The overarching theme of my research program centers on the correlates and consequences of life transitions, which I examine within the theoretical framework of human reproductive ecology and life history theory. For the last 20 years, I have explored, at two interrelated levels, transitions in the life of people: 1- demographic and epidemiological transitions experienced by indigenous populations in northern Argentina as they become immersed in Western socioeconomies and, 2- individual experiences of life history transitions such as the return to postpartum fertility, puberty, and the end of reproductive life in women.
Established in 1997, The C.A.R.E Program aims at advancing our understanding of the interaction between reproductive patterns and the ecological context in populations of the Gran Chaco region of Argentina. Among the long-term objectives of the C.A.R.E. Project are to study the impact of the drastic lifestyle changes that the indigenous populations are experiencing in their fertility; to investigate the effect of transculturation on the health status of Chacoan indigenous populations and to explore the influence of child rearing practices on infant and children’s growth and development.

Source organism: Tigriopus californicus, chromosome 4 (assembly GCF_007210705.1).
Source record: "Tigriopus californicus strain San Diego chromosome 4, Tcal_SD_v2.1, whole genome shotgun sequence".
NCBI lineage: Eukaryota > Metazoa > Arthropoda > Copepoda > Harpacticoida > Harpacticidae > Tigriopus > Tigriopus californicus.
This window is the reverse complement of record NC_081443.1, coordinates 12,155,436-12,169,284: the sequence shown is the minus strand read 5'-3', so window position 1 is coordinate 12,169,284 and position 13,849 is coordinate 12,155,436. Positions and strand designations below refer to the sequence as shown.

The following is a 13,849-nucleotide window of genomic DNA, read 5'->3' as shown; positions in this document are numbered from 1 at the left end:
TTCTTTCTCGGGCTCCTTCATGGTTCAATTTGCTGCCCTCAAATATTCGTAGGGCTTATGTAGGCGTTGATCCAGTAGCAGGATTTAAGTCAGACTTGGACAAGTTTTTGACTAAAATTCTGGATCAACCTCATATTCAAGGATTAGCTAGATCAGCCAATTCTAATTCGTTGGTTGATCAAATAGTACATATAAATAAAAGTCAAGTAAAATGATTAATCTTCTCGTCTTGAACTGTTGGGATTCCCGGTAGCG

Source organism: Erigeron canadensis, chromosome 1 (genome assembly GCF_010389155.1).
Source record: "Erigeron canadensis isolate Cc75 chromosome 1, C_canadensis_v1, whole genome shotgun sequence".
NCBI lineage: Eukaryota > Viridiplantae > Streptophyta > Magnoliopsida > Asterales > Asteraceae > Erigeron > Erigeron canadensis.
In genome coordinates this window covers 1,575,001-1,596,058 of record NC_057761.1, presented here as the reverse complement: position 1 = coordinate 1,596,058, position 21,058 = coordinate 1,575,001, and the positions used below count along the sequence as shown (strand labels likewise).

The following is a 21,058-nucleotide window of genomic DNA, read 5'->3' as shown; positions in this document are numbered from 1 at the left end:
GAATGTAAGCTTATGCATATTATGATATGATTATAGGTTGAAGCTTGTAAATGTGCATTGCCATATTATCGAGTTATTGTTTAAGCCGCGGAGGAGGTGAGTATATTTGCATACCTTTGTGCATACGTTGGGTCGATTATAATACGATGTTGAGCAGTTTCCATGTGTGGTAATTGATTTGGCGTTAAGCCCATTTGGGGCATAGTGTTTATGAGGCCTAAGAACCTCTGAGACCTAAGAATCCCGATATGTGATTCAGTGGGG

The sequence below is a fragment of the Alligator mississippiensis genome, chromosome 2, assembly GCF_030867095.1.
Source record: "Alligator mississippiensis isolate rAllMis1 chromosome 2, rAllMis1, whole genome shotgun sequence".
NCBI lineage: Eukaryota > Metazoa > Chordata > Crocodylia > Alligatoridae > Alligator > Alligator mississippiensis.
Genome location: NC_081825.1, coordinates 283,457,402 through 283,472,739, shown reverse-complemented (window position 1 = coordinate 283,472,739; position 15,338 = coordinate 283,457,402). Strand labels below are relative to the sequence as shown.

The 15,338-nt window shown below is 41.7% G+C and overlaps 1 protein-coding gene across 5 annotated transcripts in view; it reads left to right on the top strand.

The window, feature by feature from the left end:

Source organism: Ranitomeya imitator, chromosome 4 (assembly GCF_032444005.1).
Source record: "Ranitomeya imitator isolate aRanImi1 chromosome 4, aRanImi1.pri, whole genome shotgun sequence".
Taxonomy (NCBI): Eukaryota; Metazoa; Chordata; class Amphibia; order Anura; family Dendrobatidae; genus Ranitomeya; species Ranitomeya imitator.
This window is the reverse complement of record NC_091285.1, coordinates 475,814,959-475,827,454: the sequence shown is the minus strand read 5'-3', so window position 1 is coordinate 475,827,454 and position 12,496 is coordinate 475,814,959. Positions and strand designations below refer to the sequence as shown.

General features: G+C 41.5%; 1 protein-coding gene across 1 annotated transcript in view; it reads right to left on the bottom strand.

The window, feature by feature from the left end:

Established in 1998, biological anthropologists at the Yale Reproductive Ecology Laboratory conduct research on human and comparative evolutionary biology. We are particularly interested in key life history traits such as reproduction, growth, aging, and immune function. We are also engaged in human and comparative research on behavioral ecology, reproductive behavior, and bioeconomics.